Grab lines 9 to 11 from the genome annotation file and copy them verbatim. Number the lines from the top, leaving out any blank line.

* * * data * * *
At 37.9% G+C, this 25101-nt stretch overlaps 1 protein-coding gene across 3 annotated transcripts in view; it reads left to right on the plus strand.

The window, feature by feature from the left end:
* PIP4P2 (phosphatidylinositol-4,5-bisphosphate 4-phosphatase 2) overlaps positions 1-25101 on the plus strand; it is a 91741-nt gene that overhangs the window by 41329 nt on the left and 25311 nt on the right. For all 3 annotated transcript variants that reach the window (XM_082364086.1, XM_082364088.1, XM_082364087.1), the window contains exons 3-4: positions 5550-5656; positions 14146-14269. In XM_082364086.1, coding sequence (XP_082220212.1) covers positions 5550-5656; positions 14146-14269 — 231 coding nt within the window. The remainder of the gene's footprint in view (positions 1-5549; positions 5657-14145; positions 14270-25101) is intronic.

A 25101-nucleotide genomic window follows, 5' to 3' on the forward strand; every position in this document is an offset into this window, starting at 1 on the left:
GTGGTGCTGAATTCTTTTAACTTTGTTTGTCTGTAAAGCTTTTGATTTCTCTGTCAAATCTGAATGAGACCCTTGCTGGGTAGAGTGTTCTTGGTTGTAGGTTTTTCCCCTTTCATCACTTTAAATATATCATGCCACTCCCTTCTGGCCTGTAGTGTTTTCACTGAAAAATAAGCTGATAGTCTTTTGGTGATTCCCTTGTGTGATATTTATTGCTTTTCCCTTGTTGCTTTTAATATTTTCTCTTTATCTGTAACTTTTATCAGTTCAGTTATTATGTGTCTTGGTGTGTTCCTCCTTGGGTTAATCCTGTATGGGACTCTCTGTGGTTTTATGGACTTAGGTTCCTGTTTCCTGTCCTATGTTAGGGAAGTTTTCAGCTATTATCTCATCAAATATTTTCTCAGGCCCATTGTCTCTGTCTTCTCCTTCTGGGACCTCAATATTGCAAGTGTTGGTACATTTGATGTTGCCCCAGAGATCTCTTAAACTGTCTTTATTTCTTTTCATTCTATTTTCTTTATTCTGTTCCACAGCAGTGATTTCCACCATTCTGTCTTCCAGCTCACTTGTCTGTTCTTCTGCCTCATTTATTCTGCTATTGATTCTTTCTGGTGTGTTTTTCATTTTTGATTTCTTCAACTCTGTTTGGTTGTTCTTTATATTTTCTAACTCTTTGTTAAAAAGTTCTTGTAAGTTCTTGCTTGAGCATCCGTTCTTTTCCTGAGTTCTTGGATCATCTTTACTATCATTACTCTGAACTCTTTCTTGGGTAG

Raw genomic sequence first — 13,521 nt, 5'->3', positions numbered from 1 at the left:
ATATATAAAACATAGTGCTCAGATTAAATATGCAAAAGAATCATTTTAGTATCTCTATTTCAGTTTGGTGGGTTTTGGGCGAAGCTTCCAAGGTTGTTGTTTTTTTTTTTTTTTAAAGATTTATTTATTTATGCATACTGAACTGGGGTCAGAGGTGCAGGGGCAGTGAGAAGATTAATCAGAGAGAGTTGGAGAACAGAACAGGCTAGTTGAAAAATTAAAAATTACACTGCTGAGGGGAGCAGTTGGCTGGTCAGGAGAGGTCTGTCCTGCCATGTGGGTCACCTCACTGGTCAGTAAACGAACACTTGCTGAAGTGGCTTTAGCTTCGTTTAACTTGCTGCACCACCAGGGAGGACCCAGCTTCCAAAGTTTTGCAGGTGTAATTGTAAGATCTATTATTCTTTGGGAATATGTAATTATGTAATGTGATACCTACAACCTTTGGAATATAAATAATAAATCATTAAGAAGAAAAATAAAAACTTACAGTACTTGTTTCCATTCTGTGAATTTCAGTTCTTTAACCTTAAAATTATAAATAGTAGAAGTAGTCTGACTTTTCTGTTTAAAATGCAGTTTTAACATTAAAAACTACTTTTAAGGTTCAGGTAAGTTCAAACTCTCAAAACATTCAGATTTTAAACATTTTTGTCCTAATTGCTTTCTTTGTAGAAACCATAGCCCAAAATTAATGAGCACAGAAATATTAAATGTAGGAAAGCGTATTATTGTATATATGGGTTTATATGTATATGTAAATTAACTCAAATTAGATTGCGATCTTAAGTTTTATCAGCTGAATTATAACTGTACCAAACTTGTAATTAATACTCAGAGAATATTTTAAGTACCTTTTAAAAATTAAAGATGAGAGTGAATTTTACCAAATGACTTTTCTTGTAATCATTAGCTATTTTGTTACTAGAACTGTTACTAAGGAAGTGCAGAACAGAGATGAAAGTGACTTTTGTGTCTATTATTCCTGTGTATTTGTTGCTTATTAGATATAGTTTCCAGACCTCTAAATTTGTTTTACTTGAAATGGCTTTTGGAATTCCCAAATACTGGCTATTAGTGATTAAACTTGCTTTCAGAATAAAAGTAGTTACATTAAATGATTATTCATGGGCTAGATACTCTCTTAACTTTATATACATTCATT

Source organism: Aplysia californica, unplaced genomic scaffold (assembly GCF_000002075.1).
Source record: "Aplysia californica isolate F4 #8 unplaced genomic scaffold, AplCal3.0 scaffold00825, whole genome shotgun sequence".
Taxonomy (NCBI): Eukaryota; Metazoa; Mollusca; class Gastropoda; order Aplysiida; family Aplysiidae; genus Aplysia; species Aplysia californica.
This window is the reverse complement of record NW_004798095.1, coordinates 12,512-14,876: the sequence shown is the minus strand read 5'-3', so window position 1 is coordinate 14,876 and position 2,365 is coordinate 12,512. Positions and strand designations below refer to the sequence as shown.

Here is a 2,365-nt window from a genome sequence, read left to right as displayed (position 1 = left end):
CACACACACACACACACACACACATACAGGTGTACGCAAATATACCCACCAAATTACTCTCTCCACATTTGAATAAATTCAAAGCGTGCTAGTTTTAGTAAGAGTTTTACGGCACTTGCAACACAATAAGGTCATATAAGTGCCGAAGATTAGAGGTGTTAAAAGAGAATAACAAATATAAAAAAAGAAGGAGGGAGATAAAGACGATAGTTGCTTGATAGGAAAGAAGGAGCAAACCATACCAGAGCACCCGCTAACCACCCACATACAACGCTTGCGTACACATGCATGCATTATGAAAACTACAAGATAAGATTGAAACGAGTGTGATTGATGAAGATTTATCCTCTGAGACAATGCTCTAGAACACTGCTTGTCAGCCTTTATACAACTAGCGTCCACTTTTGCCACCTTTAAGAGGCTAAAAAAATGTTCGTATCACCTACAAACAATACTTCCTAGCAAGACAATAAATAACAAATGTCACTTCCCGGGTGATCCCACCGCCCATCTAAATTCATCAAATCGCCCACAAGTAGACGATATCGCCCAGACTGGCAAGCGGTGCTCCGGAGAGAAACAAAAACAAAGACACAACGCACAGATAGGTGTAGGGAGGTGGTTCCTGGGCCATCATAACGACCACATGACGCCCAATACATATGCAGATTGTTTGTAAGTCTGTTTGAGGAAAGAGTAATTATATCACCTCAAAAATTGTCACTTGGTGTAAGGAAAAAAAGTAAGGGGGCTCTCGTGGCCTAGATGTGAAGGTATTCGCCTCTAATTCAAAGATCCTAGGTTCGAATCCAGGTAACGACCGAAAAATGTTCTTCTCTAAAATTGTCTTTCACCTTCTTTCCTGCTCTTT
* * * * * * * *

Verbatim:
Source record: "Aplysia californica isolate F4 #8 unplaced genomic scaffold, AplCal3.0 scaffold00825, whole genome shotgun sequence".
Taxonomy (NCBI): Eukaryota; Metazoa; Mollusca; class Gastropoda; order Aplysiida; family Aplysiidae; genus Aplysia; species Aplysia californica.
This window is the reverse complement of record NW_004798095.1, coordinates 12,512-14,876: the sequence shown is the minus strand read 5'-3', so window position 1 is coordinate 14,876 and position 2,365 is coordinate 12,512. Positions and strand designations below refer to the sequence as shown.